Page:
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Graduation rate is up 28 percent from 2004

The graduation rate of Thomson High School has steadily climbed 28 percent in the past six years.

Although the graduation rate increased across the state this year according to Georgia Department of Education reports, Thomson High School's rate exceeds the state rate and almost all of McDuffie County's neighboring counties.

"I'm most proud of our graduation rate," said Principal Rudy Falana, who became principal of THS in 2005. "To come up from 56 percent in 2004 to 85 percent now is something we've worked hard to do and I'm proud of that. It's a credit to our staff and the entire district."

Not only is the amount of the increase remarkable, but it occurred with all groups of students -- black, white, students with disabilities and economically disadvantaged. And all the while, the bottom line requirements for making Annual Yearly Progress and graduation have increased, also.

"The graduation rate certainly has been one of our priorities academically in McDuffie County," School Superintendent Jim LeBrun said.

"It takes time to drive that upward. It's everyone's responsibility from pre-k on through high school. We all take ownership of that responsibility. ... And as you go up that continuum of improvement, it gets harder and harder to make additional gains."

The significant gains are attributed to several factors, according to Lynn Cato, who became assistant principal of curriculum and instruction also in 2005:

increasing the rigor and expectations for all students by eliminating lower level classes, but holding students accountable

a pervasive "failure is not an option" attitude among the pre-K through 12th grade faculty, leading to a more refined focus on mastery of standards and interventions for struggling pupils

co-teaching classes in grades 1-12, allowing students to remain in the regular education setting but still receive support for special needs

the implementation of evening school credit recovery, a seamless alternative education program, and extended semester credit repair options which allow students to regain their on-track status for graduation

establishing a disciplined school climate that focuses on academics while  celebrating excellence in co- and extra-curricular activities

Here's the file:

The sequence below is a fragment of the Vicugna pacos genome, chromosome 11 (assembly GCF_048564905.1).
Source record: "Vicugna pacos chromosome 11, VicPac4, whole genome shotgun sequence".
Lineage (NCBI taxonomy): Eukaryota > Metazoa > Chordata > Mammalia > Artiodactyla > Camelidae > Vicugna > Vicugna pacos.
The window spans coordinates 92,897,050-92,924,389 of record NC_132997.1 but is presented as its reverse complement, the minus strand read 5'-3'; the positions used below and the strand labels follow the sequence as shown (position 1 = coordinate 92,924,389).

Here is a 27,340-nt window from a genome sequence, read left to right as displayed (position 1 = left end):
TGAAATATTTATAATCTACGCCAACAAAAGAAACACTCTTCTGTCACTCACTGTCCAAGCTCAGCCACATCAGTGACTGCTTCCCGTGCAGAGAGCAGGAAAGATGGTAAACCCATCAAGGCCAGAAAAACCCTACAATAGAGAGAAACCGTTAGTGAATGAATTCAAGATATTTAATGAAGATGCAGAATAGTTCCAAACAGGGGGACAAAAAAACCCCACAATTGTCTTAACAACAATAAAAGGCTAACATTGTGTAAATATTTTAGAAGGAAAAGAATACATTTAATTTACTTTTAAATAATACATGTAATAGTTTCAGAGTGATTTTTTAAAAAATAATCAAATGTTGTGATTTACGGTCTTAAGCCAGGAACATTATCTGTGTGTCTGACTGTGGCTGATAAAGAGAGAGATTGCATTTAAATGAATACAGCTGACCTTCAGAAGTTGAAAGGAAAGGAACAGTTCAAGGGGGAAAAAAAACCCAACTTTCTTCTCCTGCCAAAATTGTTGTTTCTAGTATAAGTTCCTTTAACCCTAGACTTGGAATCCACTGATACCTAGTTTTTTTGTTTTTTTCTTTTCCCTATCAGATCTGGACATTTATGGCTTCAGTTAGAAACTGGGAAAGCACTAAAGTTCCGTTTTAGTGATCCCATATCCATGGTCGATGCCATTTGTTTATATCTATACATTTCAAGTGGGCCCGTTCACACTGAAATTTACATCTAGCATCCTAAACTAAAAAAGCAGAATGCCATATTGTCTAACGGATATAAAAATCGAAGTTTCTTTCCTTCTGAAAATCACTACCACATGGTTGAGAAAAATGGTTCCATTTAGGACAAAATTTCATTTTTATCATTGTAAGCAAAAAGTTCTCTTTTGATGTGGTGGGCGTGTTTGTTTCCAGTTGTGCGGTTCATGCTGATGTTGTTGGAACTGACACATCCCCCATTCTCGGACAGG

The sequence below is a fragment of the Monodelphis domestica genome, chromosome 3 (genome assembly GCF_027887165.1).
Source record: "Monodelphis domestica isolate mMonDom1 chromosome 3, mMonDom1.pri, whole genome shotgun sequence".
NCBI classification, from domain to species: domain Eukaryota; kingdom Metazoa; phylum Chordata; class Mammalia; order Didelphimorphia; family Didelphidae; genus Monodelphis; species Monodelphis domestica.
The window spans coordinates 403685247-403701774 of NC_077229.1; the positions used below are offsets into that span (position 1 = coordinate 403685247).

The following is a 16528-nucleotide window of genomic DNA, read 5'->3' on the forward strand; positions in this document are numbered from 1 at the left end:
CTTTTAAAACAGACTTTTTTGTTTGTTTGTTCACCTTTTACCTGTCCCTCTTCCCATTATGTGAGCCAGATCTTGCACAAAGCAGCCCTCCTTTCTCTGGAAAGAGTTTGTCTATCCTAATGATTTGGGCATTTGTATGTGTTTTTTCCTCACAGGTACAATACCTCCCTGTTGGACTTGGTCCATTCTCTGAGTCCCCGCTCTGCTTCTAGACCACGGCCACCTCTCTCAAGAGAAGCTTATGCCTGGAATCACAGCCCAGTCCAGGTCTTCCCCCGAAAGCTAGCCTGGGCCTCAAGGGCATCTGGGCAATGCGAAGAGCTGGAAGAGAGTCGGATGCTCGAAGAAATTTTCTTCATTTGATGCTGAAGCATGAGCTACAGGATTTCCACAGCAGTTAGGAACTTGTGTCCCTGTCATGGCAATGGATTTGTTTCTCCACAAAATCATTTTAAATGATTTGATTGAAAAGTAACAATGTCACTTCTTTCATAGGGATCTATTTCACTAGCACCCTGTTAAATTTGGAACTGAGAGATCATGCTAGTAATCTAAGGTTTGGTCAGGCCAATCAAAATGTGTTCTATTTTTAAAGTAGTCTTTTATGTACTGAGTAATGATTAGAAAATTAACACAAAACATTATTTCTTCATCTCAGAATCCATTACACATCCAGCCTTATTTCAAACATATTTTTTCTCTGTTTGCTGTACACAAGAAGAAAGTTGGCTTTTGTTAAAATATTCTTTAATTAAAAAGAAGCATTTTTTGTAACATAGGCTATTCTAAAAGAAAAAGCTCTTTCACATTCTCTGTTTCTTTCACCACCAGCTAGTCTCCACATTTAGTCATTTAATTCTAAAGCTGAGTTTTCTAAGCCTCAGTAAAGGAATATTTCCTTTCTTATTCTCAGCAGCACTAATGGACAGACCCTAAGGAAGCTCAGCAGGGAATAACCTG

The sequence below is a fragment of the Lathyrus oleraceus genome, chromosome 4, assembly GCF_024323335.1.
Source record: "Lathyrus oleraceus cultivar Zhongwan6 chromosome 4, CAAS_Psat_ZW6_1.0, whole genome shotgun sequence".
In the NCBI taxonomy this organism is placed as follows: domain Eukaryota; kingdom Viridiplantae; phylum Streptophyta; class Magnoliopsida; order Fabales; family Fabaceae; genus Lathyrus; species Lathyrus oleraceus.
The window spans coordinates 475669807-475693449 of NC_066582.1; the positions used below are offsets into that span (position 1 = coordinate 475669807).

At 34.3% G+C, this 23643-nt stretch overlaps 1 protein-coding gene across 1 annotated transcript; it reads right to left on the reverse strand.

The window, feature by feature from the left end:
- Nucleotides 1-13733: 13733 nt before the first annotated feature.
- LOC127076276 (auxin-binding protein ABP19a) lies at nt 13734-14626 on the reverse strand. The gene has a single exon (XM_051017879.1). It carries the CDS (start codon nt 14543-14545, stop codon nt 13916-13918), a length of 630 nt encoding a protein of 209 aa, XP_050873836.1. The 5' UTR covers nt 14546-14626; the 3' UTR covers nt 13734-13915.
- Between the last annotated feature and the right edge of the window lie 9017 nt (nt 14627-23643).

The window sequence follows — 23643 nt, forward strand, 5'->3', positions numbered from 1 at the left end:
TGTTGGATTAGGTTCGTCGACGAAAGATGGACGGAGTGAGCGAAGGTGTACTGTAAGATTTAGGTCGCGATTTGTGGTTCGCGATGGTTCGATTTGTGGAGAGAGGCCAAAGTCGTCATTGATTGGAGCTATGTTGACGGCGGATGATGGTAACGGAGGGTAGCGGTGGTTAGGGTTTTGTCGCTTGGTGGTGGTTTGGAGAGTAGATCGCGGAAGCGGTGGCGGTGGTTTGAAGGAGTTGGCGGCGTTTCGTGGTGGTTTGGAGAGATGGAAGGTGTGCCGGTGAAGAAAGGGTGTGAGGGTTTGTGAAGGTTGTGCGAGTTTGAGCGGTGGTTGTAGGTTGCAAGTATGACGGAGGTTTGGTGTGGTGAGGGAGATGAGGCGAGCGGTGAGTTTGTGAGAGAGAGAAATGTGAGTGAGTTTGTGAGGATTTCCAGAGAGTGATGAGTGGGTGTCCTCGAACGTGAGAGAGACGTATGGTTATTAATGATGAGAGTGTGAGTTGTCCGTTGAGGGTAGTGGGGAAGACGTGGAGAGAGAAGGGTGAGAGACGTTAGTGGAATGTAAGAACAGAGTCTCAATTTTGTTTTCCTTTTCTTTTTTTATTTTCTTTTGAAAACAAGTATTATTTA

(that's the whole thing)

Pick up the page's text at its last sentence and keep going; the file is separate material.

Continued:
use of diagnostic data from the Georgia High School Predictor Tests, PSAT, Supplemental Writing Test, as well as other standardized tests to identify students in need of additional academic support

use of the Georgia Performance Standards frameworks for instruction and the Georgia Department of Education resources for test preparation

continuous, job-embedded professional learning through collaborative teacher planning

support of the district office in providing all requested resources for curricular support and professional learning and in allowing the school to "think outside of the box" for solutions

a commitment to building a firm foundation in reading in grades pre-K through 12th grade

support from outside agencies (such as the Partners for Success, Department of Labor's Vocational Rehabilitation, Workforce Development, Chamber of Commerce, Watson-Brown Foundation)  and individuals (such as the college advisor, school social workers and psychologists)

joint and dual enrollment opportunities through the University System of Georgia and the Technical College System of Georgia, allowing students to earn both high school and post-secondary credit.

"I'm proud of all the teachers, counselors and administrators," Mr. LeBrun said. "I'm very pleased with the attitude and frame of mind at Thomson High School. ... Those teachers and those administrators are willing to do things differently. They're willing to think outside of the box and do whatever it takes to help those kids succeed. It is so awesome to be part of that."



Web posted on Thursday, November 11, 2010













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